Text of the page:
Then Robert went to the Docks. He did not know why. He was older of course and now had the wherewithal for travel. He’d been through various experiences since the time of the heavy eyelids, the marbles with their colours as nicknames, the bullace tree (now chopped down) and the intimacy with his Nanna in the piano parlour. TV was now more taken for granted, less a novelty, a way of life that few avoided. His aging Mum and Dad slept for twenty-four hours in their armchairs in front of the expanding screen, ever since the TV programming had swallowed its own tail. There were so many radio stations scattered about the country, too, fading in and out as one sped along the motorways... playing all the same records with gaps for inane chatter which, whatever the dialect, ended up in the same result...the ears trying to grow flaps, but failing abysmally because God did not give ears lids like eyes. There were no longer any silences in the world.
So, he came to the Docks, for a self-awareness exercise, a re-spray and, oh yes, to find his piano-playing fingers. He followed an endless dock wall that itself traced the same course as the rail-lines embedded in the road. He often trailed his fingers along the abrasive surfaces, wincing at the ever-present pain. From time to time, he saw a mighty ship whose funnels seemed too big for it. He waved his fingers in the empty air. There were warehouses on top of each other as if built by a long-term inhabitant of a play school; security fences interspersed with red and white striped frontier poles; land wasting away beneath rusted heaps of girders and other unrecognisable hard muck; big tipper lorries shunting back and forth without really finding the depot they sought. He pointed, jabbed and made V-signs. Again the noise was in crescendo. Industrial gothic. Avant garde trills of so-called civilisation.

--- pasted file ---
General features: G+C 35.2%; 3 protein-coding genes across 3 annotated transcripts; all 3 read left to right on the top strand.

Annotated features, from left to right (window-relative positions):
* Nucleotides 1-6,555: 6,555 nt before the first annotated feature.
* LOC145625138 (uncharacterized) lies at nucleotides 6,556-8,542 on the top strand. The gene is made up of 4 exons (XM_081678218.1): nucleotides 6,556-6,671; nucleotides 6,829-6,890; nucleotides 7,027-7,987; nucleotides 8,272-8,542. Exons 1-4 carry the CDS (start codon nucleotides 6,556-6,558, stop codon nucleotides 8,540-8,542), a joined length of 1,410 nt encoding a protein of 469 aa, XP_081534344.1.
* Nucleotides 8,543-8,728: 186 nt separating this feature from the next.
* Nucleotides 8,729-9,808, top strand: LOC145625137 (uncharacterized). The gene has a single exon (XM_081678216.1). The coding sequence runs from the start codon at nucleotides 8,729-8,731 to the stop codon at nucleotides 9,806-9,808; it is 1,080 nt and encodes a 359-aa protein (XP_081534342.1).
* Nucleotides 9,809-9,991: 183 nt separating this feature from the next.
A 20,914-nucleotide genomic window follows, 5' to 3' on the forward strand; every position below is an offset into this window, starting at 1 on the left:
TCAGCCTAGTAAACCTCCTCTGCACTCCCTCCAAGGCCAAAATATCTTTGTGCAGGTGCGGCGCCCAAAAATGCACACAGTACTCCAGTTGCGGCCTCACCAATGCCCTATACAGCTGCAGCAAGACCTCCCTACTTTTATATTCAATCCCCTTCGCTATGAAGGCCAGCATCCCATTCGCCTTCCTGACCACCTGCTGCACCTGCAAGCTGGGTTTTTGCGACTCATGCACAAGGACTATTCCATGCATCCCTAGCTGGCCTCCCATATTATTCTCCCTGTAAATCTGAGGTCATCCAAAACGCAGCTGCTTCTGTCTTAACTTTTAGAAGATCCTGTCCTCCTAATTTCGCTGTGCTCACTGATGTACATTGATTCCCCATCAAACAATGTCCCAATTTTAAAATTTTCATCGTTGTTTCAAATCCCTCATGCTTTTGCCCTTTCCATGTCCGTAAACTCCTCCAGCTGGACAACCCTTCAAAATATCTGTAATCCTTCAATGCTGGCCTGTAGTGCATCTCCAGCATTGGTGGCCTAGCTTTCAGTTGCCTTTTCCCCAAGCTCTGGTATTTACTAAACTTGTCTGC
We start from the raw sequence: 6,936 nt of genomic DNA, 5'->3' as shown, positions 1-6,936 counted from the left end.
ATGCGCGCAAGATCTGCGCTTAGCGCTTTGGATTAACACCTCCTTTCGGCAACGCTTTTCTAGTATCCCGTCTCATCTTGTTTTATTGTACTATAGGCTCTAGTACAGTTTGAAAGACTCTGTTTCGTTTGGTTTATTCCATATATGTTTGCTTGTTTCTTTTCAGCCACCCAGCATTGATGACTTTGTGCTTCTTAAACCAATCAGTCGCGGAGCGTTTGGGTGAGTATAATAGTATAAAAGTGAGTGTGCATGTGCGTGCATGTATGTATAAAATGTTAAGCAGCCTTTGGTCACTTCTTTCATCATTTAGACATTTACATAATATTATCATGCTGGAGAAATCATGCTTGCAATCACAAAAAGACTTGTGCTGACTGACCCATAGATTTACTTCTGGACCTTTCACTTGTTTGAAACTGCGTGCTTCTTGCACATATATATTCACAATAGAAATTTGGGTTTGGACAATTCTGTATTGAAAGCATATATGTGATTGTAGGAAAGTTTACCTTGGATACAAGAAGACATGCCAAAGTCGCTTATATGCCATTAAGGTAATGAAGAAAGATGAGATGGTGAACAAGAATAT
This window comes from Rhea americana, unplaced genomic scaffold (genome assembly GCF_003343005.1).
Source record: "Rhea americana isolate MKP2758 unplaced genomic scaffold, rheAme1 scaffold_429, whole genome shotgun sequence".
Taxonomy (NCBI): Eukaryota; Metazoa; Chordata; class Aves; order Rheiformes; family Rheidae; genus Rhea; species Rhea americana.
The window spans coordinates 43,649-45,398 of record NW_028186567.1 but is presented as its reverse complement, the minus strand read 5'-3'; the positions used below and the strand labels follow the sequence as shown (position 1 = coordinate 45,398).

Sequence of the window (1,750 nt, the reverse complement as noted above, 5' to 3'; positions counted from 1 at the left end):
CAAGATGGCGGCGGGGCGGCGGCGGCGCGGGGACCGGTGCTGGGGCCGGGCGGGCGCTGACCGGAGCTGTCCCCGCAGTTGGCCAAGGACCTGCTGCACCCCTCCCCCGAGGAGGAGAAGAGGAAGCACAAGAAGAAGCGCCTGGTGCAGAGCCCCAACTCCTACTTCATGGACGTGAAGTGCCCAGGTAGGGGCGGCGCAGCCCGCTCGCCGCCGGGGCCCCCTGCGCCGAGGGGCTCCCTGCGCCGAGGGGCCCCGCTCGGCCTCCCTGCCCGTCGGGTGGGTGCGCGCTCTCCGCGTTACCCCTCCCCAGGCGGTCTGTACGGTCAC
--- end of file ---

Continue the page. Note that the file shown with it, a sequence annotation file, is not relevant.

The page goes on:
Let your fingers do the walking. Yellow pages wind-trailing the gutters. Robert followed, seemingly getting nowhere; he had to return to his car soon, but only if he could find it amid that grid of wide, unapportioned, tall-walled roads. He spotted a crane rearing into a darkening sky, like an antique TV transmitter, or like an ancient Gibbet, dangling a huge copper man-hole cover with the Queen’s head embedded.
Why the marbles came back to him at that point, it is hard to say. But I suddenly recalled that I only had one of them left from my childhood days, one left from those racing games, releasing them down a slope, after holding them in line with my Mum and Dad’s crib board, to see which one rolled the furthest. And that one was usually Split Dark Blue. I kept it in the car as a mascot. However, down the road came other old marble friends...Big Blur Green, Spot Yellow, Thick Red, Scratch Light Blue, Funny Green, Big Light Blue, Bubble Red and, oh yes, Split Dark Blue, the champion, himself ...all of them almost ten times life-sized, rolling along the grooves in the disused rail-lines, in disciplined parade. I saluted them...these were true friends...and I thought I saw a glimpse of a giant-sized version of Alice, Nanna, Grandmother, further down the dock road, bowling them towards me, one by one, a smile on her face (much younger then when she originally died). Alice in Toyland.
I waved my fingers. I felt secure, for the first time, in this huge parlour of the world. And as I heard the droning, we froze like waxworks, this time forever. Carved from solid timelessness. No teasing, this time. No scrimping the memories. You see, if memories are mascots. And the keys black and white only because there was no other reality than that locked into ancient TV screens.
Robert was found in a particularly downtrodden part of the Docks. When the doctor first examined his body, he was mystified by the ingrowing lids that completely covered his eyes as if someone had knitted them up. And why he was wearing an out-dated Davy Crockett hat from the fifties, not even his wife or children could guess. But the doctor failed to notice Robert’s missing fingers. You see, autopsies were far more careless when life itself had become so valueless.
Some people in life only reach the heats, others the quarter finals but, if you reach the final itself, you still cannot be sure of being the cream of the crop. Even the apparent winner may have further rounds to face, more thoughts to traverse, in an entirely different level of that knock-out competition which is Existence.
As the cross-dressed shadows rear, thankfully the dimmer-switch of memory clicks off with the very last piano-roll.
(published ‘Palace Corbie’ 1996)